Reflecting on the Past 3 ½ Years
by Jessica Au
As I round out my penultimate semester at Cal, I’m filled with memories of the past, longing for what could have been this last year, and worry for the future. But what speaks most to me during this time are definitely the memories I hold dear. The study sessions, the long nights working on a class project, the fun game and dinner nights with friends — it makes me so sad knowing that some of these will never happen again. But this reflection isn’t meant to bore you with my recollections of the past. Instead, I’ll share some of the important lessons I’ve learned in these past few years.
1.Find your people.
When I’m asked what is my favorite thing about Cal, my answer — besides mentioning the campus — is the people that I have met and the friends I have made. I think it’s crucial for every person to be able to find their niche community and a group of people that genuinely cares about them. At Cal, there are so many students here that it might be difficult or intimidating to find people you vibe with. Not everyone you meet will result in a friendship, and that’s completely okay. You can look for community in a lot of places, such as in clubs and organizations, classes, and the people you live with, to name a few. Someone somewhere will appreciate you for who you are and support your successes. Someone somewhere will be the one to initiate a hangout or a call and genuinely want to get to know you. You might not meet this person or this community today, tomorrow, or even this semester, but if you keep looking I know you’ll find them.
2. Have a study group.
Some people are very easily self-motivated and have great self-discipline to work on all of their assignments and projects without others. If that’s you, total props to you and your work ethic. However, if you’re not like that, I have found it to be super helpful to do some work in a group, where you can explain confusing concepts to one another and learn from each other. This is especially helpful right before exams. Being able to solidify your understanding and also having others to keep you accountable for studying is an amazing thing. Of course, it’s not always possible or necessary to organize a study group, but when it happens it’s a good time.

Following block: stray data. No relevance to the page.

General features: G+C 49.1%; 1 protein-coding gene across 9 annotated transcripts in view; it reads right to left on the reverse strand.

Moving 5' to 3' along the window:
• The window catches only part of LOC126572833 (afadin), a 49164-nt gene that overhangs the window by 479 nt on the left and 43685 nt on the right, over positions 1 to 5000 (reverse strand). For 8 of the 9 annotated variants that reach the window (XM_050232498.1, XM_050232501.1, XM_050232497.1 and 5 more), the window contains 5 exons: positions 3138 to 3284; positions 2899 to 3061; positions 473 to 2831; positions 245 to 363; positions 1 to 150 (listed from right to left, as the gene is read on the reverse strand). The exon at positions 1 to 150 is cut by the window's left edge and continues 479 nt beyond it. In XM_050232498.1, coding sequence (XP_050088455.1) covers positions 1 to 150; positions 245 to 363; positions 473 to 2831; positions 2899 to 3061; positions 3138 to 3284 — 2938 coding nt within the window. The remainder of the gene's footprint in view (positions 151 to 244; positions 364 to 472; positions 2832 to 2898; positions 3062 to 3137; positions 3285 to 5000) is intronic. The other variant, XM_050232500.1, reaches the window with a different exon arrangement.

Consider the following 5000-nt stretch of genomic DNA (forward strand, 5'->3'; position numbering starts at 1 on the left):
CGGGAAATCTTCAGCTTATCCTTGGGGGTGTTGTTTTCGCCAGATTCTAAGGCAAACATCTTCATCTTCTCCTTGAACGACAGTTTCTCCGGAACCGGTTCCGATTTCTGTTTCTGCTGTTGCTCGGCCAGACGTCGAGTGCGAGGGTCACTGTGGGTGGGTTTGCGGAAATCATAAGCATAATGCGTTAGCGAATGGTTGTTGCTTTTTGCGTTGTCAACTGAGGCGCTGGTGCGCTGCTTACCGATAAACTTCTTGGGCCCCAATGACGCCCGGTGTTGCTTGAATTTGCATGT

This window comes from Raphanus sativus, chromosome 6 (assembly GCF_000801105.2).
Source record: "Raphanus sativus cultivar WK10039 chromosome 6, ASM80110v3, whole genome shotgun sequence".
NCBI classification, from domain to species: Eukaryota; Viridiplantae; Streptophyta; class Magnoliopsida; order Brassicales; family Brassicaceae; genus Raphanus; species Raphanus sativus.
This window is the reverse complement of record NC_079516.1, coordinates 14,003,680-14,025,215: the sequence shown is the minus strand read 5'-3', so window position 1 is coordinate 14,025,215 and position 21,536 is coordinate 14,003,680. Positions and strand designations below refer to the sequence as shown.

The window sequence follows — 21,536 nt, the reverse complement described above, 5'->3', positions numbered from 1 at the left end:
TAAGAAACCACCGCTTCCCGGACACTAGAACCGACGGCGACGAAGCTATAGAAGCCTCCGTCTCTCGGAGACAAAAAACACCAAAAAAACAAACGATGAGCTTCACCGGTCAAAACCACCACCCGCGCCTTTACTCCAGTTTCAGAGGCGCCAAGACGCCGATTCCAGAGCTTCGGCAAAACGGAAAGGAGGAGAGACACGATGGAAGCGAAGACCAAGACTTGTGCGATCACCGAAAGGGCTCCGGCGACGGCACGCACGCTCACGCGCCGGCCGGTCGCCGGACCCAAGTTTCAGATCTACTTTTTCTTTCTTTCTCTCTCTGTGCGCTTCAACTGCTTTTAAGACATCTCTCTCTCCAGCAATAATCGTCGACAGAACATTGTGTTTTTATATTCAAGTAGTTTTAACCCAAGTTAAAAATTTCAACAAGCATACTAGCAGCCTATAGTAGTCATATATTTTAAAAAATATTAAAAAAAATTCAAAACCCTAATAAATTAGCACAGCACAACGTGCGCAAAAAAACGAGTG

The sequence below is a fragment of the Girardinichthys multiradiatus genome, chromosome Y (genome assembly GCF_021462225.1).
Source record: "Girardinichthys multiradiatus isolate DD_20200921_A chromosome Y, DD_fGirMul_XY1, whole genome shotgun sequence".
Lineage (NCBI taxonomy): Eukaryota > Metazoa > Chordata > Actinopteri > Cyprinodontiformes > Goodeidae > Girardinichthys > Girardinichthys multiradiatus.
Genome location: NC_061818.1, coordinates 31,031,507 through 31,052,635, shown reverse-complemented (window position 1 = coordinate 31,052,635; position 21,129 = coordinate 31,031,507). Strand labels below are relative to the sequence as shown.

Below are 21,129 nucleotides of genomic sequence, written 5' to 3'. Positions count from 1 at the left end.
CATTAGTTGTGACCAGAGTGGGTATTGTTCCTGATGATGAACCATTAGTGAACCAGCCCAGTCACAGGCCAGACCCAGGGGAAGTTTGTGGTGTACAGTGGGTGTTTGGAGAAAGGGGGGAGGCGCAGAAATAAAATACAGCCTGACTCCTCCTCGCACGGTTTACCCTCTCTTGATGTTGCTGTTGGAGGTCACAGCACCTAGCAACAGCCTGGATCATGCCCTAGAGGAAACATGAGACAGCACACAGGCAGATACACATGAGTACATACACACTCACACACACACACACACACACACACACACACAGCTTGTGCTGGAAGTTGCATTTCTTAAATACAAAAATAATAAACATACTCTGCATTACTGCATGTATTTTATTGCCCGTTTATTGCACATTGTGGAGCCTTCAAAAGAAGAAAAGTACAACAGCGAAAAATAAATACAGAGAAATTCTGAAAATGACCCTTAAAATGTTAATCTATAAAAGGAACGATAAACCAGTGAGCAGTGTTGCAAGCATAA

3. Don’t deny yourself opportunities.
I am extremely guilty of this point. Whether it be a job, a club, a competition, or anything of that sort, I so easily dismiss the possibility of me applying or signing up for it. I usually at least look at the description to just entertain the idea of me trying for this new opportunity. But when it comes time to actually put in the work to make it a reality, I shy away from it, thinking that it could never be me. I assure myself that even if I tried I would fail, and that would just be a waste of time.
But how do I know that? I don’t. I don’t know if I actually will fail. And if I do, so what? Isn’t life all about trying and failing until we succeed? Where are all my determination and motivation?
I’m not sure either, but you shouldn’t be like me. If you want something, you should go for it. Even if you don’t get it this time, it’s a learning experience. And who knows? Maybe you’ll get it next time.
This point also includes asking for help. If you don’t get the help you need, you’ll be denying yourself the potential of what could have been.
4. Fill your college career with a myriad of experiences.
Following up on the last point, a large part of the “college experience” is figuring out who you are and who you want to be. I definitely don’t have the latter down, but as for the former, I’m glad that I was able to do all of the activities and experiences that I did these past few years.
Just as an example, I have been a SWE Officer for the past 2 years, and during this time I’ve been an officer for the Outreach, Corporate, and Social sectors. In each sector I’ve interacted with different groups of people and gained new lessons with each new role. Just from SWE alone, I’ve had so many experiences that have helped shape not only my college experience but also who I am as a person.
A lot of my college experience has been me becoming more comfortable with who I am, and gaining confidence in myself. I’m still a work in progress, but I’m glad to have all these people and experiences to help shape my journey. I’m so grateful for this community and for the opportunities SWE has given me. Thanks for all the laughs, swag, dinners, and memories.
Wishing you all the best with your very own college journey, and I hope that you too can find a community within SWE. ❤